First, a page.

The September /October issue of Books and Culture has a review by Elissa Elliot of various anti-anti-fat books and articles, by Paul Campos, The Obesity Myth: Why America's Obsession with Weight Is Hazardous to Your Health (Gotham Books, 2004), Dr. Jeffrey Friedman, "Modern Science versus the Stigma of Obesity," Nature Medicine 10 (June 1, 2004): 563-69 and Dr. Katherine M. Flegal, "Trends in Body Weight and Overweight in the U. S. Population," Nutrition Reviews 54 (April 1996): S97-S100.

Not thoroughly convinced by her own research, she concludes: “Granting that Campos, Friedman, and other mavericks are right about the genetic basis for obesity, there are still many questions to answer. Why are there more poor fat people than rich fat people? Why is there an alarming increase in child obesity? Why are corporations signing multimillion dollar contracts with schools to put their fatty foods in kids' sweaty hands? (For a scathing account of how we've lost control of our eating habits, read Greg Critser's book, Fat Land: How Americans Became the Fattest People in the World.) We are, without question, an eating-disordered culture, quite apart from genetic predispositions.”

Friday, October 15, 2004

What do they fear more? Not obesity.

At Overlawyered, Ted Franks writes:

“Childhood obesity is up, in part, because, while 90% of kids who lived within a mile of school walked to school a generation ago, that figure is now 31%. (And, ironically, the tendency of parents to drive kids to and from school has increased traffic near schools, increasing the chances of pedestrian-auto collisions.) An article in Salon discusses the Safe Routes to School program. SR2S hopes to encourage more kids to walk to school by assuaging parents' safety concerns by using elderly volunteers to create "walking school buses," but the program has found trouble getting off the ground because of liability concerns. Don't expect John Banzhaf to bring a class action against lawyers for their role in the obesity epidemic--or Salon to remember this problem the next time they fulminate against tort reform. (Linda Baker, "Walk to school, yes, but don't forget your lawyer", Salon, Oct. 13).”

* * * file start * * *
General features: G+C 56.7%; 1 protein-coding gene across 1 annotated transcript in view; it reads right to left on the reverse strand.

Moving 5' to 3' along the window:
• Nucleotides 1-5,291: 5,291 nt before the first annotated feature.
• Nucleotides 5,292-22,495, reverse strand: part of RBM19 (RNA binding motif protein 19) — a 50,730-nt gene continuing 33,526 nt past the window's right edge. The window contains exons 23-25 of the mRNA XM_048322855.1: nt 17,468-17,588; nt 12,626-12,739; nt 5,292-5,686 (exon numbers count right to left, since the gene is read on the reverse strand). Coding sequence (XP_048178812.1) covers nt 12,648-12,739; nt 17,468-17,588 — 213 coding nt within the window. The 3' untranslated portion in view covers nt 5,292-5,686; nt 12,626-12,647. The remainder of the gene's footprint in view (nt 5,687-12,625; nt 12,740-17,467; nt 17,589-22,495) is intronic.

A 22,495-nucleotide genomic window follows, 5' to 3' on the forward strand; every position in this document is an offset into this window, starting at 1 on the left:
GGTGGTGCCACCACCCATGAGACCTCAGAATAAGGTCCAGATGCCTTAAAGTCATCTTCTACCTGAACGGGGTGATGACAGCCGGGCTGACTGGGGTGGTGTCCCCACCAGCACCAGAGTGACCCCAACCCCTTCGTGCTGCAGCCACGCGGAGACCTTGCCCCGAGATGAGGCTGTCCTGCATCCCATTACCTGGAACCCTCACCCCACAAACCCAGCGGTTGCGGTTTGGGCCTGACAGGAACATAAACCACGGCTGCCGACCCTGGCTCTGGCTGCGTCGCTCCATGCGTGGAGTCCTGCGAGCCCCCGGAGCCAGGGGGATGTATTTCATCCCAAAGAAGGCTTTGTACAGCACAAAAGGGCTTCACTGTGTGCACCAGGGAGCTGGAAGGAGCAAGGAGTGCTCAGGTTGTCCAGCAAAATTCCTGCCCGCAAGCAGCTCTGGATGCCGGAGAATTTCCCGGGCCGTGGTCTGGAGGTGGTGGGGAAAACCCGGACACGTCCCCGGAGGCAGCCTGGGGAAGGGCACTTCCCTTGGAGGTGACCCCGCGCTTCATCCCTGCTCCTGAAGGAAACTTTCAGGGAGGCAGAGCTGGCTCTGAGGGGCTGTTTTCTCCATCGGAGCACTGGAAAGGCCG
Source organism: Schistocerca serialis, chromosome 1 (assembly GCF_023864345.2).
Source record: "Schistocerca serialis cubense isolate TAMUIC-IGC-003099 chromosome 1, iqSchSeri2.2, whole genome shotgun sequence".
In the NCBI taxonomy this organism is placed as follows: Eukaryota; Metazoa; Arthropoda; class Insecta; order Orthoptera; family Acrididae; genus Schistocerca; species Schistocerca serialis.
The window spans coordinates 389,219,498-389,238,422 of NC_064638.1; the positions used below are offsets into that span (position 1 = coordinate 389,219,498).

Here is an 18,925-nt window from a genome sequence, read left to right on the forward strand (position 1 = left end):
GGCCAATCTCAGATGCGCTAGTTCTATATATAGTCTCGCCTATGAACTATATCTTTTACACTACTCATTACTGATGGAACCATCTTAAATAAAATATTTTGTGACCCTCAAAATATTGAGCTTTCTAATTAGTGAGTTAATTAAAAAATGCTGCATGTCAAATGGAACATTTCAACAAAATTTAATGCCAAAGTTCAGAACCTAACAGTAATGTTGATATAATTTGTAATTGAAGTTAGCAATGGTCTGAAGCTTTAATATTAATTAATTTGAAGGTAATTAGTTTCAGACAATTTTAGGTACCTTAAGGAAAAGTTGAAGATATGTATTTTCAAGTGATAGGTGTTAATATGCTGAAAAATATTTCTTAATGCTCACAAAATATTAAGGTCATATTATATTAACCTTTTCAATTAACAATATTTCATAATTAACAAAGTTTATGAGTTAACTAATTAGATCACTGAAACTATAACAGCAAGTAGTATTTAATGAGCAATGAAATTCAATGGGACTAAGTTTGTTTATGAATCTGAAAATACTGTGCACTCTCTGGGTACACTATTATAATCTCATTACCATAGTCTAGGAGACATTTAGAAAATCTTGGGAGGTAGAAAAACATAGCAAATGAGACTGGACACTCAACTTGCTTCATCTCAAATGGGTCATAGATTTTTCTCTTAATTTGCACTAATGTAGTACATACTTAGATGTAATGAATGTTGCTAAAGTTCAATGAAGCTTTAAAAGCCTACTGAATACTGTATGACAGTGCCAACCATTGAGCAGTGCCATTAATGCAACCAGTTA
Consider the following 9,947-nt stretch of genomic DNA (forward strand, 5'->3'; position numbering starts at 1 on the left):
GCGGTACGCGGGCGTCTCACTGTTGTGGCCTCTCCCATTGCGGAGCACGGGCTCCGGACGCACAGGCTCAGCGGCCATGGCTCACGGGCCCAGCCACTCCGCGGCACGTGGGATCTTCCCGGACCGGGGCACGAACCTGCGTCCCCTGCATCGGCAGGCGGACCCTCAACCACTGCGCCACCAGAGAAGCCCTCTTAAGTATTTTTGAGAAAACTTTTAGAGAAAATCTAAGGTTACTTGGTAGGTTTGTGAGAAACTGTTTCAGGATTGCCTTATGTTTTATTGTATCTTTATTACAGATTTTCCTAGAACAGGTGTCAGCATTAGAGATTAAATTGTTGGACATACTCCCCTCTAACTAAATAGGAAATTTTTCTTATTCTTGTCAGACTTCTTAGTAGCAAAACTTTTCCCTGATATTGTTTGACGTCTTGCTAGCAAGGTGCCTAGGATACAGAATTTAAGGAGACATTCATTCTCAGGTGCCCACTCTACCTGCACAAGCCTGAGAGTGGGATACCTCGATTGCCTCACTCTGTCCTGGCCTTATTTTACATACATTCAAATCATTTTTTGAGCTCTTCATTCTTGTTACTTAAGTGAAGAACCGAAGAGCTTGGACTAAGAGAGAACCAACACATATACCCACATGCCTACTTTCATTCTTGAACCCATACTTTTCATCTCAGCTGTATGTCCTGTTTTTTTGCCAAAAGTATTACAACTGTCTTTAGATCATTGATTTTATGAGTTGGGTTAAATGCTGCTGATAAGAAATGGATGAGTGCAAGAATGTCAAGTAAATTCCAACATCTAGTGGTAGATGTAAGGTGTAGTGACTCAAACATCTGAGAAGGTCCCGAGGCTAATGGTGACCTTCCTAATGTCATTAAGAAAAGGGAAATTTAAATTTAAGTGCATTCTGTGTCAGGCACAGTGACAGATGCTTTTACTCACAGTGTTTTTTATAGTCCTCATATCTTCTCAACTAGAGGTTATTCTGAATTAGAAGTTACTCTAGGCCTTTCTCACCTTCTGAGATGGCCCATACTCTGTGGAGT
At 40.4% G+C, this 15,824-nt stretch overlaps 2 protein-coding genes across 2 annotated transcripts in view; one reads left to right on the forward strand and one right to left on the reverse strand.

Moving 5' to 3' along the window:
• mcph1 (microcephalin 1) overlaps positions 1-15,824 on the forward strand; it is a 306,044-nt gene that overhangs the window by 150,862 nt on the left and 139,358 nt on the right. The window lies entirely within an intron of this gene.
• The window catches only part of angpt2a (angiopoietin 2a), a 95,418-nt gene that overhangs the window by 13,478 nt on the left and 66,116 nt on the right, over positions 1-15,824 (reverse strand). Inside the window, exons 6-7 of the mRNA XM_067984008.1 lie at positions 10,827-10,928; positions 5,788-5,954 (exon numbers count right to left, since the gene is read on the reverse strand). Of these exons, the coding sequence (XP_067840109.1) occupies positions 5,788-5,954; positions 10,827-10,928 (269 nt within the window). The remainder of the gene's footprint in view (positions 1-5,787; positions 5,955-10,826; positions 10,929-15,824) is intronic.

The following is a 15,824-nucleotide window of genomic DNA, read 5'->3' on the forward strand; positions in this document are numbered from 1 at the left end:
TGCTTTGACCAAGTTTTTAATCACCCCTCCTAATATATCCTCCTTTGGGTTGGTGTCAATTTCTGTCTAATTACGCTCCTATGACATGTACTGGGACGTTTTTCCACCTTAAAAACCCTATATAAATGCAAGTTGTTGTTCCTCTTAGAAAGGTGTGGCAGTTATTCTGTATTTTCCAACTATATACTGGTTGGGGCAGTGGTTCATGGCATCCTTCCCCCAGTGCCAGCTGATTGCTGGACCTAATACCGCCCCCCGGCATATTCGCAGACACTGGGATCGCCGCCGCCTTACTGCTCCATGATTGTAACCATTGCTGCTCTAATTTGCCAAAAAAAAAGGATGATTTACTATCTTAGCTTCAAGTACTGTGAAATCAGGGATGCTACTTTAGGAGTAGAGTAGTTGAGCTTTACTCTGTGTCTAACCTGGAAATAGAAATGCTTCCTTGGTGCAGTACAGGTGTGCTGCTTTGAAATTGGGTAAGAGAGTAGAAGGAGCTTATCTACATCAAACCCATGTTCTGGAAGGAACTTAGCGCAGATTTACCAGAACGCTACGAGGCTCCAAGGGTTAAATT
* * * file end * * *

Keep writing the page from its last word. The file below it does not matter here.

We have neighborhood schools, we have sidewalks, we have traffic jams at our elementary school. It isn’t safe for the elderly at the senior center to even be in their own parking lot because the parents cut through there in huge SUVs. I went in to the principal’s office and talked to the administrative assistant, the same one who was there when my children attended in the 1970s. “What’s up with the traffic?” I asked. I was told that parents are afraid to let their children walk to school, even a few blocks. Afraid of what? Terrorists? Kidnappers? Traffic accidents? Apparently not obesity.

Tuesday, October 12, 2004

Once more, in English, please

One of the paragraphs in a recent BMJ article, "Promoting walking and cycling as an alternative to using cars: systematic review," by David Ogilvie and others, about the ecological and health advantages of walking or biking, stated:
“Ecological comparisons show that the proportion of walking and cycling journeys can vary between populations, both between and within countries, by an order of magnitude greater than the population effect size of any intervention included in this review. It may be unrealistic to expect interventions to produce substantial effects in relatively inactive populations without addressing the other, potentially complex reasons for such variations, such as attitudes towards cars and bicycles. Combining interventions in a genuinely integrated urban transport policy might be more effective, but we currently lack evidence from intervention studies to support this assertion. “
In turn, reader Michael McGrath of Australia writes:
“As an ardent cyclist I was keenly interested in reading your paper. Unfortunately the language style is so impenetrable that I’m not confident I understand your conclusions.

I refer you to a guide [plain english] on how to write reports that ordinary people can easily read and clearly understand.”